The term “in-house” supplies usually refers to supplies that are made using a suppliers “own resources” within the framework of a TOMS calculation.  For example, HMRC policy is that when a supplier who is operating TOMS owns a hotel and supplies accommodation, they are making an “in-house” supply of accommodation.  Therefore, by implication the decision goes a step further than saying TOMS should apply to Sonders supplies and is relevant to businesses that is unquestionably liable to operate a TOMS calculation (as regards which elements of a package should be treated as “in-house” when applying that TOMS calculation).     

Where a TOMS operator owns the property that it is supplying (e.g. a freehold) then there is no “service received” that can be resold and its supplies would be “in-house”.  However, the question arising in that context is what constitutes ownership. Current HMRC guidance states that if the supplier hires, leases or rent accommodation under an agreement that gives them responsibility for maintenance of the fabric of the building the supplier is making an in-house supply of accommodation.  In this case Sonder’s had basic maintenance obligations in relation to the properties that it leased.  The Tribunal did not view that as a barrier to applying a margin scheme calculation. 

The Tribunal held “the nature or characteristics for VAT purposes of the goods and services supplied by third parties to the tour operators do not determine whether onward supplies fall within the TOMS”.   This suggests that the dividing line that HMRC has drawn between “in-house” and “margin scheme” supplies is wrong.  This could have wide implications, not only in relation to accommodation.

b) Material alteration and processing

To fall within TOMS a purchased supply must be resold “without material alteration or further processing”.  The Tribunal decided that ‘“material alteration or further processing” must refer to more than minor changes or processes which do not affect the fundamental character of the particular goods or services.’   The fact that accommodation was leased in an unfurnished state and then supplied after furnishing did not amount to “material alteration or further processing.”  

There are many situations in which HMRC takes the view that “assembling the components” of the onward supply converts a “bought in” supply into an “in-house” supply.  The judgement therefore may have implications that go beyond the lease and resupply of accommodation.

Assessing the impact of this case is difficult.  It considered a period in which the UK was in the EU.  That said, it is hard to see how the interpretation of UK law would magically change because of Brexit.

The decision is a First-tier Tribunal Decision.  This means that it is only binding on the parties to the case.  HMRC could decide not to appeal and simply ignore the decision, forcing other taxpayers that wish to apply the decision to litigate.

Finally, TOMS was introduced as a simplification measure intended to remove the need for EU tour operators to VAT register in every EU member state in which they provide travel services.  Post Brexit, the use of the TOMS as an EU scheme is no longer available to businesses established in the UK.  It serves no purpose insofar as the simplification benefit that it once delivered to UK businesses.  We understand that it was retained in the UK only because of industry representations to HMRC along the lines “It would be disruptive for us to change the way that we are currently accounting for VAT.” However, HMRC could simply decide to abolish TOMS if it starts to deliver VAT outcomes that it dislikes, although clearly that could not be done retroactively.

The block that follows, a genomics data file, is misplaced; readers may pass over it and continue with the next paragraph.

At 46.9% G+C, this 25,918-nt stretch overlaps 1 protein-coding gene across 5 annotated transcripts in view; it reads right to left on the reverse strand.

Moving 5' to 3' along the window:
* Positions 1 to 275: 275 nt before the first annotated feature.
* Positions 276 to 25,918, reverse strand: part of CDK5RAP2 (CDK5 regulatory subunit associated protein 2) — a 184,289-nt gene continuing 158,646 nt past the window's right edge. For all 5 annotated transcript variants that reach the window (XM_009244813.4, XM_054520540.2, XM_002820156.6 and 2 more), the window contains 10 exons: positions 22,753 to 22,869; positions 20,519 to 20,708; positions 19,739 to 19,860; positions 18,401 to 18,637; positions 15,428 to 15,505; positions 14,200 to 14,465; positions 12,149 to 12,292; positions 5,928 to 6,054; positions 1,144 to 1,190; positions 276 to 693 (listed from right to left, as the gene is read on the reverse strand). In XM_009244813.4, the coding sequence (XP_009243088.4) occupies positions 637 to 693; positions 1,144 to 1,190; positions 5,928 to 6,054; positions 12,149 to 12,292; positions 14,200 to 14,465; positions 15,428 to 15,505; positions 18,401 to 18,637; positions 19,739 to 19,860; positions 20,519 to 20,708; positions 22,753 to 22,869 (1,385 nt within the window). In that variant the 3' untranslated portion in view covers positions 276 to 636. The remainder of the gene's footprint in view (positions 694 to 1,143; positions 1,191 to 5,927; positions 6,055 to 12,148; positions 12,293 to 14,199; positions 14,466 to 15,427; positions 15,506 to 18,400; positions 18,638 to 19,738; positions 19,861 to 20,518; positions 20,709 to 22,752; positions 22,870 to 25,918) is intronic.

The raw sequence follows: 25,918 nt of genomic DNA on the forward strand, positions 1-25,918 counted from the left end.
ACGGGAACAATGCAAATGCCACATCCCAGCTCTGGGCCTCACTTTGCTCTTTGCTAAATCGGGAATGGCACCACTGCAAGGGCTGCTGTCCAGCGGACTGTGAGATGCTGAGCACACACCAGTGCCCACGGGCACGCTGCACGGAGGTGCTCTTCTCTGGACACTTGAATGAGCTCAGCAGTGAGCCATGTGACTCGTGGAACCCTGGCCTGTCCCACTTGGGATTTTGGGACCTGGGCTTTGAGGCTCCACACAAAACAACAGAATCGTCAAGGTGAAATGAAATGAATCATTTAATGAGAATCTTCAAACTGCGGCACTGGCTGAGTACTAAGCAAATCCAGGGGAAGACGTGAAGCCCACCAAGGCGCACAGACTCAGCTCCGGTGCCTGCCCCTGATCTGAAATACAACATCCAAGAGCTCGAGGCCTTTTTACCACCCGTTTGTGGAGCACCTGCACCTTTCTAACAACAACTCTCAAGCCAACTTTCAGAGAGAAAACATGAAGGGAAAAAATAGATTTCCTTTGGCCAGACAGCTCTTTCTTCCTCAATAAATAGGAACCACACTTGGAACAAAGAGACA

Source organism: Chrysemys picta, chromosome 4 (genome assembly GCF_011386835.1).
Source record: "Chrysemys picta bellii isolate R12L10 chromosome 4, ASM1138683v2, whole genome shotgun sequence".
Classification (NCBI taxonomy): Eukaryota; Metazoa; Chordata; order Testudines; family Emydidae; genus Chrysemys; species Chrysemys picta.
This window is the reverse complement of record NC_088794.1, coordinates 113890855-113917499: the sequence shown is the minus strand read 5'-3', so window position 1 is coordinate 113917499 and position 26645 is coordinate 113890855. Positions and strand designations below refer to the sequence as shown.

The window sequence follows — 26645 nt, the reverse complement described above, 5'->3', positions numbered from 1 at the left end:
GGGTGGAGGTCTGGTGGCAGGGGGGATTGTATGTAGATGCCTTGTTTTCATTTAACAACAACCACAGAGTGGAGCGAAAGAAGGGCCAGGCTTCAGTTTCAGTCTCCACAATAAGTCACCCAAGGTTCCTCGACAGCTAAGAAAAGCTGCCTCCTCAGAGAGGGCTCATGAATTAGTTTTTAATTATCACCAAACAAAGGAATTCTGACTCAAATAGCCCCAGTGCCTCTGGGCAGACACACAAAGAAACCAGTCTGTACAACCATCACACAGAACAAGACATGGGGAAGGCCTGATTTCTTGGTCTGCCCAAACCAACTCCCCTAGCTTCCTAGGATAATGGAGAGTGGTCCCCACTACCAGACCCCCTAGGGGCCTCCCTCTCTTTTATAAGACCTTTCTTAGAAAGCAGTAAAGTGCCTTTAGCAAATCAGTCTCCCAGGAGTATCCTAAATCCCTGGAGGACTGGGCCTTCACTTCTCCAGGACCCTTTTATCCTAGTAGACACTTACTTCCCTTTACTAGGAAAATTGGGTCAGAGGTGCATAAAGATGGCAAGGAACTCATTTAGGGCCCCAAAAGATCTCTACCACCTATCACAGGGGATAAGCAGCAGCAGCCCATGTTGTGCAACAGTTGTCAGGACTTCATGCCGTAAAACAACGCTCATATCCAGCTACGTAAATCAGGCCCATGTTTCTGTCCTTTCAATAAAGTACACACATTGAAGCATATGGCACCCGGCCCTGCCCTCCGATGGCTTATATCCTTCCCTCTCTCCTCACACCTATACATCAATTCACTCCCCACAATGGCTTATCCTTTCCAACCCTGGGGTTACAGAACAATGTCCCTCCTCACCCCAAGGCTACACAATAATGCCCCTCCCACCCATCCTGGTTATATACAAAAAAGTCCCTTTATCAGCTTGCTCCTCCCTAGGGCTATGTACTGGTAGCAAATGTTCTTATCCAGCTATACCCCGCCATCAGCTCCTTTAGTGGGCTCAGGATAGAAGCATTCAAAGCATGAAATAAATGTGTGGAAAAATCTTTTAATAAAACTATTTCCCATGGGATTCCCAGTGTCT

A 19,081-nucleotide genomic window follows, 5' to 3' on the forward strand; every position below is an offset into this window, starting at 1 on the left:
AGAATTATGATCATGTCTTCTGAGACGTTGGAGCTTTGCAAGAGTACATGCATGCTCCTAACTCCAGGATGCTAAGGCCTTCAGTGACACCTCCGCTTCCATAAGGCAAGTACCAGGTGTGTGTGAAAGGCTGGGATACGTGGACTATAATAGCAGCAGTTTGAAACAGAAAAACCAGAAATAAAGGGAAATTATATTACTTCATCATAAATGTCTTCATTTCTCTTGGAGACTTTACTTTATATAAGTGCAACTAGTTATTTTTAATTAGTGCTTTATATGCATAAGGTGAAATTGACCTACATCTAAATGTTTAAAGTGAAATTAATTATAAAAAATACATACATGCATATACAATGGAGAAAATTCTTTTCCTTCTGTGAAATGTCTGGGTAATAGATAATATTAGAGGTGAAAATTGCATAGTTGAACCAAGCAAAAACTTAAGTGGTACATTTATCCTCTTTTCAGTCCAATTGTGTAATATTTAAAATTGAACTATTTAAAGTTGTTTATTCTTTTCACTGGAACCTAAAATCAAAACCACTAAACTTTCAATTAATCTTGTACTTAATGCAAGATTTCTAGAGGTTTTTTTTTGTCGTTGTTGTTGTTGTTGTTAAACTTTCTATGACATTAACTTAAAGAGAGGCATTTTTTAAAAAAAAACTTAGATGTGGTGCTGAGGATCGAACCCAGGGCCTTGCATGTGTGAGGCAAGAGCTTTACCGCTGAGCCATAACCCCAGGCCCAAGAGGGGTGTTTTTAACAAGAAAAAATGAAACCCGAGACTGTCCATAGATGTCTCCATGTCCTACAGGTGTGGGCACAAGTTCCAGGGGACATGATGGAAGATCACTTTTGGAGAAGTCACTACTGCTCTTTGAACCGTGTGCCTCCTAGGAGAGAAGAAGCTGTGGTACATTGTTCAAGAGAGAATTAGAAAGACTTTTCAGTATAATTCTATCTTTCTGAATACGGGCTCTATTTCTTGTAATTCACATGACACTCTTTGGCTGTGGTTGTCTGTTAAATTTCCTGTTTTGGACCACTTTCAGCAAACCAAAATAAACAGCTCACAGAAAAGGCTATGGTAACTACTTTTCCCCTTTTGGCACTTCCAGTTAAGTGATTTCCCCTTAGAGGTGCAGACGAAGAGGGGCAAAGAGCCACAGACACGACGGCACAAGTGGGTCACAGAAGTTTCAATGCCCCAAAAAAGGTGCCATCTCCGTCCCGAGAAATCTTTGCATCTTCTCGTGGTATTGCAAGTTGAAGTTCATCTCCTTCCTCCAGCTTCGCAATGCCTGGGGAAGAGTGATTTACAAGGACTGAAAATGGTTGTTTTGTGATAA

In our view this decision is likely to be appealed but where businesses feel they may have overdeclared VAT then they should certainly lodge protective claims, bearing in mind that there is a 4-year cap on seeking refund claims and if they wait to do so pending any appeal then they will find that claims that could be made today will fall out of time due to the statutory 4-year cap.


Since the end of the transitional period on 31 December 2020 European Court judgements are not binding on the UK in most cases. However, it is expected that UK courts will still take these judgements into consideration and there may be occasions where they have a more binding effect.

2. Tourist tax: Consideration for a supply?

This case concerns a state-recognised air spa town (Gemeinde A) whose spa administration is managed as a government-operated business under municipal law and qualifies as a commercial business for the purposes of corporation tax laws. Gemeinde A collects a spa tax in order to cover the costs of erecting and maintaining the facilities provided for spa and leisure purposes and for the events organised for that purpose. The following are subject to the spa tax:

  • Persons staying in the municipality who are not resident in the municipality and who are offered the opportunity to use those facilities and to participate in those events
  • Residents of the municipality, the focal point of whose life is in a different municipality
  • Non-local persons staying in the municipality for professional reasons to attend conferences or other events